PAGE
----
–Warm and dry days continue. No rain in sight.
–The tropics remain very active
No threats in sight.
We’ll continue to see very peaceful weather across the plateau. If you have any outdoor plans this week the only thing you need to remember is the sunscreen.
Looking ahead, it’s hard to find any appreciable precip over the next 10 days.
Keep in mind that we will not get any precip from Dorian. The only thing he will do for us is bring in drier air from the north, as he spins up the coast.
Baldwin’s 7-Day forecast
We had a hot and bone dry airmass in place on this day in 1954. Dry air heats up and cools off very efficiently. While we had an afternoon high of 93 degrees (ouch!), we started the day off with a morning low of 50 degrees! Start the day with a jacket and end it at the pool. (ha)
Folks in Denver must have been wondering what on earth was going on in Colorado on this day in 1961. The city woke up to 4.2 inches of snow! Yes, snow in September. This is the earliest snow on record for the city.
The tropics remain very active. First of all, we have Hurricane Dorian spinning off the east coast of Florida. The storm is now packing maximum sustained winds of 115 mph, with higher gusts. Movement is to the northwest at one miles per hour. The average walking speed of a human is three miles per hour.
The storm is still pounding Grand Bahama Island. The storm is also churning up cooler waters from deep in the ocean. This upwelling is leading to cooler surface water, which is detrimental to the hurricane. A hurricane needs water temps of at least 80 degrees to survive.
The storm will eventually get picked up by some stronger winds aloft and brought northward, then kicked out to the northeast. Hopefully, the US coastline will avoid any landfalls from the storm.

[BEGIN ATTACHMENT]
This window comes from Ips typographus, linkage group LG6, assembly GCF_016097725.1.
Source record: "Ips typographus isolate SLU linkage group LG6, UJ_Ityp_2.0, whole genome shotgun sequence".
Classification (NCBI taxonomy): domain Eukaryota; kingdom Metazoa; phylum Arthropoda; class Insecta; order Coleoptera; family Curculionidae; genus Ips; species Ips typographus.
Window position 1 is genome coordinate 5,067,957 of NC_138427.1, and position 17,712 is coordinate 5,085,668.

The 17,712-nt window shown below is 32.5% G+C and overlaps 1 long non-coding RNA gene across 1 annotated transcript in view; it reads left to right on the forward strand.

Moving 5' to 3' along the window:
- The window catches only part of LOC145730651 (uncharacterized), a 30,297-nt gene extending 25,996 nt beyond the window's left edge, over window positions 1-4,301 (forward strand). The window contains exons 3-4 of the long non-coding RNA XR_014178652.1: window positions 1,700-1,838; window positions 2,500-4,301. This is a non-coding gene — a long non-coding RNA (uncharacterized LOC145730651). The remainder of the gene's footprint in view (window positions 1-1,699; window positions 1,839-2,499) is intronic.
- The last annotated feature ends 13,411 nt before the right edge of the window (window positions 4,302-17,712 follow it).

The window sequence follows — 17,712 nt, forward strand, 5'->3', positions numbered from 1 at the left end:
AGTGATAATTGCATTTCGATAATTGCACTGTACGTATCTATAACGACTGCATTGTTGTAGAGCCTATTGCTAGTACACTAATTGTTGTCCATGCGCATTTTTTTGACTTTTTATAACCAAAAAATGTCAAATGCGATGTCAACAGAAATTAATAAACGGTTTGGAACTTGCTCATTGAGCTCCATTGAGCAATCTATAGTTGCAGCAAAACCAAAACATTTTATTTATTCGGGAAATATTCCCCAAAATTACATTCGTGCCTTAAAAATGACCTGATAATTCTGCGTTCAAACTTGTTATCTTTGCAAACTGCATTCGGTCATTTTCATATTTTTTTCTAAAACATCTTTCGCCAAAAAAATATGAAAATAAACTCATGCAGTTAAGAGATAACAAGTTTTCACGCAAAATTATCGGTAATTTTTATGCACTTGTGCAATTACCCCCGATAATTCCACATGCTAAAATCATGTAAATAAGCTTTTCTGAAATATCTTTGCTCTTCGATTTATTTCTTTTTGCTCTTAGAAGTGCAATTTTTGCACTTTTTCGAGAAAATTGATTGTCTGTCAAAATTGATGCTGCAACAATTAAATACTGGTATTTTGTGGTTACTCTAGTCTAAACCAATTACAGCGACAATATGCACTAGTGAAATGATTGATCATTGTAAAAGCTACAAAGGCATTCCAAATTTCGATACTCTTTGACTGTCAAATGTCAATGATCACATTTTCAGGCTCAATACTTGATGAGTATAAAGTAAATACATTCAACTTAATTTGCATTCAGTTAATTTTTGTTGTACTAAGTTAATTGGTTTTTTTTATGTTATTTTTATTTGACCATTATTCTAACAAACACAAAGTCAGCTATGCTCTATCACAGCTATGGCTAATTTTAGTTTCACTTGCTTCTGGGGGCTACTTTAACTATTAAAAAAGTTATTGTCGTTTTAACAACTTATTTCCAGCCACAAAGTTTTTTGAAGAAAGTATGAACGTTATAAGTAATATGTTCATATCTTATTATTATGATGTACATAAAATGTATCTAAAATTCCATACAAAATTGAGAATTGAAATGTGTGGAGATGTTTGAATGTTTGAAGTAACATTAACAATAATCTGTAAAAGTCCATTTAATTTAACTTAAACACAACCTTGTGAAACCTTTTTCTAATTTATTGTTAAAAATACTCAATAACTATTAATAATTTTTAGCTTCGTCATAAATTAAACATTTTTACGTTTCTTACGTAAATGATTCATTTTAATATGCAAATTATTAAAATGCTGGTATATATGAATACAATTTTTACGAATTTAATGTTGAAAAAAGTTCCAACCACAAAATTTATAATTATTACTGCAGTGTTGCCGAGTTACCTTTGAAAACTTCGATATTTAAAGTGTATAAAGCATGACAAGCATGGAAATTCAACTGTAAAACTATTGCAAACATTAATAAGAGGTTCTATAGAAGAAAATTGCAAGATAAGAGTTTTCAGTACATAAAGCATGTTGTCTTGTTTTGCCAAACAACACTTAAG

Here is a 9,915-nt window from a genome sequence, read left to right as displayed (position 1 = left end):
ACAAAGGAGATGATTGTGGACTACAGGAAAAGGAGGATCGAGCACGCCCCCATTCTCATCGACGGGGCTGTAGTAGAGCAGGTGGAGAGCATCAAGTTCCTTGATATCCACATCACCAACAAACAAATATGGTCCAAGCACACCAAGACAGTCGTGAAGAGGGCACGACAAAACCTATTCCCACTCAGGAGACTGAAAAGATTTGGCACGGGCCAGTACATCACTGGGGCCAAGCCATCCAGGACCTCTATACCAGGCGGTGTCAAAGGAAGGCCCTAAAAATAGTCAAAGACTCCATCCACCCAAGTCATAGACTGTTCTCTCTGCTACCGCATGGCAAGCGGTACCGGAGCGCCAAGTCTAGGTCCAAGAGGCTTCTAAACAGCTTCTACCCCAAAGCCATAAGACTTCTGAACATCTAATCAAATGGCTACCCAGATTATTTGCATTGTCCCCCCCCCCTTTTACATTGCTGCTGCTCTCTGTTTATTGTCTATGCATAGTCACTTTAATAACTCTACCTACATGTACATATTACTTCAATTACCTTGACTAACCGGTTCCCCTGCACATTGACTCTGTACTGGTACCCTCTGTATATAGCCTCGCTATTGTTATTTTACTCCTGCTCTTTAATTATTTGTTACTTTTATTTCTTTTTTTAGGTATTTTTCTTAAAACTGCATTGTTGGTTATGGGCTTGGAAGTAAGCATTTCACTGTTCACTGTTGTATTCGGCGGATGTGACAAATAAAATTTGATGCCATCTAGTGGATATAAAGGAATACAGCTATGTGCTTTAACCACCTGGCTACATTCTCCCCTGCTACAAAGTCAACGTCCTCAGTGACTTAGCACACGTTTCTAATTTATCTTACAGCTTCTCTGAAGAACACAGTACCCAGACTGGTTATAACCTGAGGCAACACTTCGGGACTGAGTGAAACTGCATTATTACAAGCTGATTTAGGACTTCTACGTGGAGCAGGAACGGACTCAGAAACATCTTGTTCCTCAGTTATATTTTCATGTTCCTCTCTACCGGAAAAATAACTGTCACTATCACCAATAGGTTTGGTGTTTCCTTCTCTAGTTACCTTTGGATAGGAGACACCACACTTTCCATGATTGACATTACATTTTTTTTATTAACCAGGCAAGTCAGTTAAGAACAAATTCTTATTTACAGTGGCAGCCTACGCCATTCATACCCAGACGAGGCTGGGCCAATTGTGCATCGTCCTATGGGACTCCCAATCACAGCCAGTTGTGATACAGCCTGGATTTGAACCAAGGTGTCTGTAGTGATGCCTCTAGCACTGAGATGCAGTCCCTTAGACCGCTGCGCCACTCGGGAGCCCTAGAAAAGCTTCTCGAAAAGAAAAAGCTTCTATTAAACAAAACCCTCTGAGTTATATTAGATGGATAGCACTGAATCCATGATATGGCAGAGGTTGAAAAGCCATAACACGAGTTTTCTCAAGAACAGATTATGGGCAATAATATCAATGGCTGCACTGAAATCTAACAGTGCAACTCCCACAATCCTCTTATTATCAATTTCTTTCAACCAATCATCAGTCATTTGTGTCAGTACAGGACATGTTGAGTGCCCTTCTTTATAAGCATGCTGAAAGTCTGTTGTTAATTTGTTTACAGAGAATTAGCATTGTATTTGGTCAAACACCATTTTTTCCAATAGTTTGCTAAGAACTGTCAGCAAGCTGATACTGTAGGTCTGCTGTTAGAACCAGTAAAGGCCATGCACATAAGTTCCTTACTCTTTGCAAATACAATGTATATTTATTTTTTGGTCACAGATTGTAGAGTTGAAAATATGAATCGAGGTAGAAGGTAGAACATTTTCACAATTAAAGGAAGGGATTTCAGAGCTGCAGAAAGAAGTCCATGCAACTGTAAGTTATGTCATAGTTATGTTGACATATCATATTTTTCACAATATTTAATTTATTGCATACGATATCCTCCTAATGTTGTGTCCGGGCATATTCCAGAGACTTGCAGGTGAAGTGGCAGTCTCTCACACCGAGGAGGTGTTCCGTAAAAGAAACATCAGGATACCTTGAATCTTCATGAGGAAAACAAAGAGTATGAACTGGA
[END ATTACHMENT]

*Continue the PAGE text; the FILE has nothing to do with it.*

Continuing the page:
The image below is from weatherTAP’s new RadarLab, showing the storm churning near Grand Bahama Island this morning.
The storm is becoming larger in size and less defined, as you can see from this satellite image.
Meanwhile, we have a new development in the Gulf this morning. Thankfully, this will be heading into Mexico as a tropical storm Wednesday night. This system will likely get a name soon. Current winds are at 35 mph.
We’re not done.
We have three, yes three, more storms developing out in the Atlantic. Let’s hope and pray they just steer out to sea. The orange “X” closest to the US is probably the least concerning, as Dorian’s influence will steer it out to sea. The red “X” closest to Africa will likely swing north and out to sea. The orange-shaded area just off Africa’s coast is one we may need to watch over the coming week to week and a half.
Here is the list of names for this year’s season, in case you’re interested.
Sometimes hurricanes develop close enough to each other that they influence the other’s direction of movement. The circulation of one pulls the other around and vice versa. The image below shows an example of that. They almost do a “song and dance” around each other. Sometimes, they even collide while doing this. That’s when you have some serious troubles on your hands! This is called the Fugiwhara effect (see Today’s WeatherTAP WeatherWORD).
Today’s WeatherTAP WeatherWORD
The tendency of two nearby tropical cyclones to rotate cyclonically about each other as a result of their circulations’ mutual advection (or horizontal pull). This occurs with some frequency in the northwestern Pacific basic, where it presents a significant forecast challenge.
Thankfully, this happens more rarely in the Atlantic basin.
One thing is for certain, no one has a better view of Hurricane Dorian than the folks on the International Space Station. Check out that view!
All eyes are on Dorian today and the impacts she will have on coastal communities across the eastern seaboard.
There is also a risk for severe storms today across Michigan, Indiana and Illinois. All modes of severe weather are possible, with the possibility of a significant tornado or two. This system will be responsible, in part, for helping kick Dorian on out to sea.
You all have a great day!